“Allow me to have my servant show you to your lodgings.” As the women left the great room, Gwynn noticed the historian coaching the scribe, who was frantically scribbling away on his papers.
* * *
New Haven, Connecticut, A.D. 1959
“Water-loving mammal, five letters.” The nanny chewed on the end of the pencil, trying to concentrate on her puzzle-book. “Second letter ‘T’. 24 down: needle opening.” Her voice trailed off as she glanced over at Lana Claire, the four-year-old she was babysitting.
The child had her back to the TV, and seemed to be studying the nanny’s heart-shaped, brown face. “Did you enjoy our trip to the museum today?” she asked, laying her book of “EZ Crosswords” on the coffee table.
Lana smiled broadly, but said nothing, as usual. Although the child was five years old, Lana Clare had never uttered a word.
There was the slamming of the back door. “I’m home,” shouted Cheryl Lambert, a sack of groceries hitting the table. “Supper smells good!”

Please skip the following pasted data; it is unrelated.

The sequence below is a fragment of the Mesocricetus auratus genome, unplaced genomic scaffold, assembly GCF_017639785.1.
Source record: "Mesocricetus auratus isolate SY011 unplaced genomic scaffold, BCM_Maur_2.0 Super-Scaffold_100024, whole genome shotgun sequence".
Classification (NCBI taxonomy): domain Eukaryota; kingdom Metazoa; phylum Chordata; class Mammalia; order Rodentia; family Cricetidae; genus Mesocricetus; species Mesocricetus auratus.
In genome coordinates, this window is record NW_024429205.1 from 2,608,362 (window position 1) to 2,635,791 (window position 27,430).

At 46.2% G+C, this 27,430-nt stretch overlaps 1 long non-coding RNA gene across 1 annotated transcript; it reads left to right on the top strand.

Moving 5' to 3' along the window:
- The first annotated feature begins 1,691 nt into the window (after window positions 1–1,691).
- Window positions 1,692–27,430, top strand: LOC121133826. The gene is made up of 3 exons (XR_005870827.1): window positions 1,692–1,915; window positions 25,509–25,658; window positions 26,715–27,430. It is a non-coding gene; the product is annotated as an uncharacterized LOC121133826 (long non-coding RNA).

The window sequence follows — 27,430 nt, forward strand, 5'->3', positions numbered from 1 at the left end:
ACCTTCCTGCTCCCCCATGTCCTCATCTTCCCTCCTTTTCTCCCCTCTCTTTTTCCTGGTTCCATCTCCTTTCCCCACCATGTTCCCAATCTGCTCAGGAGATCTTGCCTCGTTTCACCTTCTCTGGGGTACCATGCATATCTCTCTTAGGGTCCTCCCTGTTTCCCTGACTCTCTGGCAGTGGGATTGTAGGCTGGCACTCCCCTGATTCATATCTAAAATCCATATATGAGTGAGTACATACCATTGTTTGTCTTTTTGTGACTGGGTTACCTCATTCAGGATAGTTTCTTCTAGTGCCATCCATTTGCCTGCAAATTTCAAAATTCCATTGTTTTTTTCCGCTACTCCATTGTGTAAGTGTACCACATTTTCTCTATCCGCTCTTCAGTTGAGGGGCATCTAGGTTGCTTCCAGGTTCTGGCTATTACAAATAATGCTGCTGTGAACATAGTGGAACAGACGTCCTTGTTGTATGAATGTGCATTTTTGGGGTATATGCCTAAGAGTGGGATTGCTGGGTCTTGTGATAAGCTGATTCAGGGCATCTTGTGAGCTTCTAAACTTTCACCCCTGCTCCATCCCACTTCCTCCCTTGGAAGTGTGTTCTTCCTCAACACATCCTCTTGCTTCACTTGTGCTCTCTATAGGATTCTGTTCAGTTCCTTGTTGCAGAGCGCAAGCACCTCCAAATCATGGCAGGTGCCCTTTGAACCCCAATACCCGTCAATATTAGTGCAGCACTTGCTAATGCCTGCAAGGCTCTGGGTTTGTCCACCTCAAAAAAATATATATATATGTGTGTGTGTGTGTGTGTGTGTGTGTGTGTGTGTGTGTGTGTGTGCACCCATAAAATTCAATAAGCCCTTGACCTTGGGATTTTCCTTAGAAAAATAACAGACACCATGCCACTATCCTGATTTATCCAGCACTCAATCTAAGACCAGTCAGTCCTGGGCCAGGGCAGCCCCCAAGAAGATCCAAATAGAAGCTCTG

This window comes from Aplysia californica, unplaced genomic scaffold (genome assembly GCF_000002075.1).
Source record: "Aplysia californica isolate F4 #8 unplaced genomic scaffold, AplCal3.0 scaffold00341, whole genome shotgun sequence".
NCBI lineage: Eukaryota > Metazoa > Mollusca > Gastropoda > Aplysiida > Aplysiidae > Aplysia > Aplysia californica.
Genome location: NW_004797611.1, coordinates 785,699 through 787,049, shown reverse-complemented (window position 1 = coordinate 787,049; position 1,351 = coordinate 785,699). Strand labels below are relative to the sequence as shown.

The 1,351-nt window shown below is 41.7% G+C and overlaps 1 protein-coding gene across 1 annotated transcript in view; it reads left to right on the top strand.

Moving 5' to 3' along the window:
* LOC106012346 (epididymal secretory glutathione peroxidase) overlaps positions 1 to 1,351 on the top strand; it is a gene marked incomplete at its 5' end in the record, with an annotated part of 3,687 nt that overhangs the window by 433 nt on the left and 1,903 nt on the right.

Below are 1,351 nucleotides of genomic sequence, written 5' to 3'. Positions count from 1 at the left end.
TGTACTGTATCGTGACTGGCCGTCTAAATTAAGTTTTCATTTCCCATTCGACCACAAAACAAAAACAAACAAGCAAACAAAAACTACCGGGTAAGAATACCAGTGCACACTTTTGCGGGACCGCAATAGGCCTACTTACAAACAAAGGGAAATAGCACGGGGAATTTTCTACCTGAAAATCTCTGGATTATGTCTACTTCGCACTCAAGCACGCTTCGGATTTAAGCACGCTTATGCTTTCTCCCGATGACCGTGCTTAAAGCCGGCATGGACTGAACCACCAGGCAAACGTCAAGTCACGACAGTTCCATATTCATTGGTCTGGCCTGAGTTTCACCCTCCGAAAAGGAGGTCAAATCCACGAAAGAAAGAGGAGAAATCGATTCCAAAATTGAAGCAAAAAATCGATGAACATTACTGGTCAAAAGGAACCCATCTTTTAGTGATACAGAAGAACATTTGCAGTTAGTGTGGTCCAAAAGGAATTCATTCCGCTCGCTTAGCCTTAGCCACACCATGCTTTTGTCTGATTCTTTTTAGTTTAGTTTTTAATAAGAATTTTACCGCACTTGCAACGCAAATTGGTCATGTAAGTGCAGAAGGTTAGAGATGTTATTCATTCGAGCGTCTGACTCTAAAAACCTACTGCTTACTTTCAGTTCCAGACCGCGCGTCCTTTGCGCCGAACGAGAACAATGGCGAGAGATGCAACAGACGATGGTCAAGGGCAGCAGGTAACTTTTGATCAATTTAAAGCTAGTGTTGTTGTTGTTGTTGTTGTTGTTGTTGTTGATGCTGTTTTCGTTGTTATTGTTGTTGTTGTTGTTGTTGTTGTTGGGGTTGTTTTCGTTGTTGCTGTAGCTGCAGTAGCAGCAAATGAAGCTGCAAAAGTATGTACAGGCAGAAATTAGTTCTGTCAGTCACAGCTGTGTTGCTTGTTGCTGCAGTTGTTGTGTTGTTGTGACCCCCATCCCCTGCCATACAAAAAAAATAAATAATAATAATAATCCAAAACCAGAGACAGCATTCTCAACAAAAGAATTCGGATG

The nanny went into the kitchen to help her employer put away the food.
“Lana Claire and I went to the Beinecke museum again today. She seems so happy there.”
“What does she look at?” asked the mother, flipping off her low-heeled shoes.
“She really likes this one old book — a small plaque on the case surrounding the book says Voynich — but the book is opened to a center page, so I don’t know if Voynich is the title or the author.” The nanny handed Cheryl a can of spaghetti sauce.
“Did she say anything?” asked the mom hopefully.
“Not a word, I’m afraid.”
“She’ll talk when she’s ready, I guess,” replied the mom, reluctantly. Cheryl then shouted in a sing-song tone: “Lana, honey, you need to wash your hands.”
The mom glanced through the door and was surprised to see her daughter drawing on Rachel’s crossword puzzles. The girl saw her mother looking at her, stood up, and quickly headed into the bathroom.
The mother picked up the book and handed it to her nanny. “I’m sorry if she drew on your book...”
“No, no, look at this! She worked out the puzzle I had started and half of the next one as well!”
As the tiny girl reappeared, it was the women’s turn to be totally silent, not knowing what to say.